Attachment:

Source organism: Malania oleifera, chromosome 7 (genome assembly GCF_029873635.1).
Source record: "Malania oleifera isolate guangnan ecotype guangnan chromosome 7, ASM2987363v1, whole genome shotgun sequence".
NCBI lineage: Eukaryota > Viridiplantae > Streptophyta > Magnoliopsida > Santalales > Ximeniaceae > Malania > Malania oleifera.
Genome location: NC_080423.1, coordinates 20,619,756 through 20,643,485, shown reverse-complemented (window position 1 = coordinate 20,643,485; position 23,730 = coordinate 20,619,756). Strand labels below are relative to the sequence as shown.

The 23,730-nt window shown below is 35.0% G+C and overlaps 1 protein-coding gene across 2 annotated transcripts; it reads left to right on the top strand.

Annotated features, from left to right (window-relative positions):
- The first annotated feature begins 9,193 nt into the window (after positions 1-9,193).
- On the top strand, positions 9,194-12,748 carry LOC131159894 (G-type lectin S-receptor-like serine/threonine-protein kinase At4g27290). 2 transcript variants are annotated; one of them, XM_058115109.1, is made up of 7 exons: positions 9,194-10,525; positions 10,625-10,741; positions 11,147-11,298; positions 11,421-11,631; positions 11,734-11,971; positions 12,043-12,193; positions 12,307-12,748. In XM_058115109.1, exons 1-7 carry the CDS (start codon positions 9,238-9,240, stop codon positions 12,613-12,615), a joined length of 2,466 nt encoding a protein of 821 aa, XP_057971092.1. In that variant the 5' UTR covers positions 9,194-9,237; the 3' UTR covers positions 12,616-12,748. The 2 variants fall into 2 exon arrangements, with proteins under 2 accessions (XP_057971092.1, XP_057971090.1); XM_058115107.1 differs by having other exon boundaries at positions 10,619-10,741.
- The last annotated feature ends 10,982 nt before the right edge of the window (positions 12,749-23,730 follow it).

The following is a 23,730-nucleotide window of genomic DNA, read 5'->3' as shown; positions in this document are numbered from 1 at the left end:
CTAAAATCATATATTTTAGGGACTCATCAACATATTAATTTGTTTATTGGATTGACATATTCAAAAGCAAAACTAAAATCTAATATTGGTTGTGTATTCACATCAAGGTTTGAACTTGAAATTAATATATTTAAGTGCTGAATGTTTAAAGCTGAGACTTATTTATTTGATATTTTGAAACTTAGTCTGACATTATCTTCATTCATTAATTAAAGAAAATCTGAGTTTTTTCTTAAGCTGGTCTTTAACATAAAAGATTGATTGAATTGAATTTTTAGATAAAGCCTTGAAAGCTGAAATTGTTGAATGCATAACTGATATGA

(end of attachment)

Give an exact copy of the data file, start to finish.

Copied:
Source organism: Malania oleifera, chromosome 7 (genome assembly GCF_029873635.1).
Source record: "Malania oleifera isolate guangnan ecotype guangnan chromosome 7, ASM2987363v1, whole genome shotgun sequence".
NCBI lineage: Eukaryota > Viridiplantae > Streptophyta > Magnoliopsida > Santalales > Ximeniaceae > Malania > Malania oleifera.
Genome location: NC_080423.1, coordinates 20,619,756 through 20,643,485, shown reverse-complemented (window position 1 = coordinate 20,643,485; position 23,730 = coordinate 20,619,756). Strand labels below are relative to the sequence as shown.

The 23,730-nt window shown below is 35.0% G+C and overlaps 1 protein-coding gene across 2 annotated transcripts; it reads left to right on the top strand.

Annotated features, from left to right (window-relative positions):
- The first annotated feature begins 9,193 nt into the window (after positions 1-9,193).
- On the top strand, positions 9,194-12,748 carry LOC131159894 (G-type lectin S-receptor-like serine/threonine-protein kinase At4g27290). 2 transcript variants are annotated; one of them, XM_058115109.1, is made up of 7 exons: positions 9,194-10,525; positions 10,625-10,741; positions 11,147-11,298; positions 11,421-11,631; positions 11,734-11,971; positions 12,043-12,193; positions 12,307-12,748. In XM_058115109.1, exons 1-7 carry the CDS (start codon positions 9,238-9,240, stop codon positions 12,613-12,615), a joined length of 2,466 nt encoding a protein of 821 aa, XP_057971092.1. In that variant the 5' UTR covers positions 9,194-9,237; the 3' UTR covers positions 12,616-12,748. The 2 variants fall into 2 exon arrangements, with proteins under 2 accessions (XP_057971092.1, XP_057971090.1); XM_058115107.1 differs by having other exon boundaries at positions 10,619-10,741.
- The last annotated feature ends 10,982 nt before the right edge of the window (positions 12,749-23,730 follow it).

The following is a 23,730-nucleotide window of genomic DNA, read 5'->3' as shown; positions in this document are numbered from 1 at the left end:
CTAAAATCATATATTTTAGGGACTCATCAACATATTAATTTGTTTATTGGATTGACATATTCAAAAGCAAAACTAAAATCTAATATTGGTTGTGTATTCACATCAAGGTTTGAACTTGAAATTAATATATTTAAGTGCTGAATGTTTAAAGCTGAGACTTATTTATTTGATATTTTGAAACTTAGTCTGACATTATCTTCATTCATTAATTAAAGAAAATCTGAGTTTTTTCTTAAGCTGGTCTTTAACATAAAAGATTGATTGAATTGAATTTTTAGATAAAGCCTTGAAAGCTGAAATTGTTGAATGCATAACTGATATGA